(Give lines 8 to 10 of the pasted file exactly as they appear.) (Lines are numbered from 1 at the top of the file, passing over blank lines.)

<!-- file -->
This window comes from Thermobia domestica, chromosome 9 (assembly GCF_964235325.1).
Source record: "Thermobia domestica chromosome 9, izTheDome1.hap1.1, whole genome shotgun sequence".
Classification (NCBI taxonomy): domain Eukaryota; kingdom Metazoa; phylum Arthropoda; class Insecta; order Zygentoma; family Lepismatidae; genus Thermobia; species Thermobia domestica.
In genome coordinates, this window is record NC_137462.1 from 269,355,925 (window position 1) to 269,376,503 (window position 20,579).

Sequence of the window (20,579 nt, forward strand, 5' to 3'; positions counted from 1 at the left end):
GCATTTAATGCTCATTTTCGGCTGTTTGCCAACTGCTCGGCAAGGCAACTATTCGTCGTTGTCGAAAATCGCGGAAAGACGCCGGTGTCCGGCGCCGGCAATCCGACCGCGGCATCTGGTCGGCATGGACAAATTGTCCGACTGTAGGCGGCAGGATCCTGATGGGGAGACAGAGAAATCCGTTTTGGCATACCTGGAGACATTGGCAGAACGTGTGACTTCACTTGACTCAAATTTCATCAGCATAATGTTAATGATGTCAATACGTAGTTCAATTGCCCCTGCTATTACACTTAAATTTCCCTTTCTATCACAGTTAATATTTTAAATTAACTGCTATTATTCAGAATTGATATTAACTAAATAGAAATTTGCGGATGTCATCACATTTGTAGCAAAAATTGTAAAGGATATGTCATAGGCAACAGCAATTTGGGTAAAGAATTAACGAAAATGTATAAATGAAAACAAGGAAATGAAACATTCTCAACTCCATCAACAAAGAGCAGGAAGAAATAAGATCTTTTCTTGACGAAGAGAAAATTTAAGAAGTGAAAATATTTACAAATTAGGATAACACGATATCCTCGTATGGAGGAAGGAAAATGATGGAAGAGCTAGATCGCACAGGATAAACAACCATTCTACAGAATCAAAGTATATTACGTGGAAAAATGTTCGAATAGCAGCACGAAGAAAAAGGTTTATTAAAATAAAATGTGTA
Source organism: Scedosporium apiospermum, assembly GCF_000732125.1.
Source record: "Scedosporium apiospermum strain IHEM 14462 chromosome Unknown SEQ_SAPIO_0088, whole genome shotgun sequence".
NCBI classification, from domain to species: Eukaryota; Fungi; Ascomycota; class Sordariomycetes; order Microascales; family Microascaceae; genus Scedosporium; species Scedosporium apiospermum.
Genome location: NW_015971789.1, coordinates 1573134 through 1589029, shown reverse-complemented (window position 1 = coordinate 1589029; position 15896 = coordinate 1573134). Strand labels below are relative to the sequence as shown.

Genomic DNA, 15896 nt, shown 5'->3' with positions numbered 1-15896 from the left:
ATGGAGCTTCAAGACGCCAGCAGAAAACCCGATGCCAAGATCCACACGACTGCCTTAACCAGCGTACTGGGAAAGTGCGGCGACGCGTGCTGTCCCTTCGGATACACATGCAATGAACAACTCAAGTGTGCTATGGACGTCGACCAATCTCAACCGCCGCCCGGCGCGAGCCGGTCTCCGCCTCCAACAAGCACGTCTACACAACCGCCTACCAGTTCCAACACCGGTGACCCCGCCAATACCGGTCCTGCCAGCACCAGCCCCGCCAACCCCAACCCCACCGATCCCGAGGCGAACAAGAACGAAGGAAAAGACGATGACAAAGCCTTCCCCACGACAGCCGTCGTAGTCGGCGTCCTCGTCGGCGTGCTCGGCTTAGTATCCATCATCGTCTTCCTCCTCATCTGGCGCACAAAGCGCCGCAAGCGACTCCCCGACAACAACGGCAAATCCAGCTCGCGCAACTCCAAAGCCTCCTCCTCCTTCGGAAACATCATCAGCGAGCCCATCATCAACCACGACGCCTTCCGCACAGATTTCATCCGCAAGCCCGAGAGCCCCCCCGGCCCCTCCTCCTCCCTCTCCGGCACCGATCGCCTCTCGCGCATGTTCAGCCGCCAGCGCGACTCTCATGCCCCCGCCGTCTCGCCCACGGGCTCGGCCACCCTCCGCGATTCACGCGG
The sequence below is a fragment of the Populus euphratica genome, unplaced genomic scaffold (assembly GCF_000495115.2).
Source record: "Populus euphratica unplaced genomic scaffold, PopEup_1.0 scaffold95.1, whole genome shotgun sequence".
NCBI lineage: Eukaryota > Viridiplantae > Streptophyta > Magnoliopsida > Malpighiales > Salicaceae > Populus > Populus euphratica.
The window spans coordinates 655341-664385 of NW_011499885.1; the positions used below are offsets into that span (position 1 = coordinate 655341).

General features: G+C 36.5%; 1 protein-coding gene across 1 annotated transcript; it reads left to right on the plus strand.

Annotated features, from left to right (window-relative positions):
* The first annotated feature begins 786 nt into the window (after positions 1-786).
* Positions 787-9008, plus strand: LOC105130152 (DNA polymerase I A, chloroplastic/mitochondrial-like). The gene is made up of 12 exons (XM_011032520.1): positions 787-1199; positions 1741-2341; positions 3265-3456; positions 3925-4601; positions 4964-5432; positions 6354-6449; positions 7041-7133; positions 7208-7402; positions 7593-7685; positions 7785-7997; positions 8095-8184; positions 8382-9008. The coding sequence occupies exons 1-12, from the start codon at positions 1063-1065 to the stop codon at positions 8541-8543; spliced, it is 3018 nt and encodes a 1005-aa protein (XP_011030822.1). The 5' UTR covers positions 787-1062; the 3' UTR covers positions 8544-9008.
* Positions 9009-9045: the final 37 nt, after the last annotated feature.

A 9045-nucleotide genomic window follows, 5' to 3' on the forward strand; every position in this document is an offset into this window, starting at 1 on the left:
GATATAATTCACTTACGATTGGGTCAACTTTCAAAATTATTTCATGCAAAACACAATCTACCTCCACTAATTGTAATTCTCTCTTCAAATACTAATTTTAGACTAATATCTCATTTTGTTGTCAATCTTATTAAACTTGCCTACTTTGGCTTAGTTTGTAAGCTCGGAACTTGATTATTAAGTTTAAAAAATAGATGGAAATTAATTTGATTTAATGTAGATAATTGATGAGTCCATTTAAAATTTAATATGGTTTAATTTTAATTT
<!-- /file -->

Source record: "Scedosporium apiospermum strain IHEM 14462 chromosome Unknown SEQ_SAPIO_0088, whole genome shotgun sequence".
NCBI classification, from domain to species: Eukaryota; Fungi; Ascomycota; class Sordariomycetes; order Microascales; family Microascaceae; genus Scedosporium; species Scedosporium apiospermum.
Genome location: NW_015971789.1, coordinates 1573134 through 1589029, shown reverse-complemented (window position 1 = coordinate 1589029; position 15896 = coordinate 1573134). Strand labels below are relative to the sequence as shown.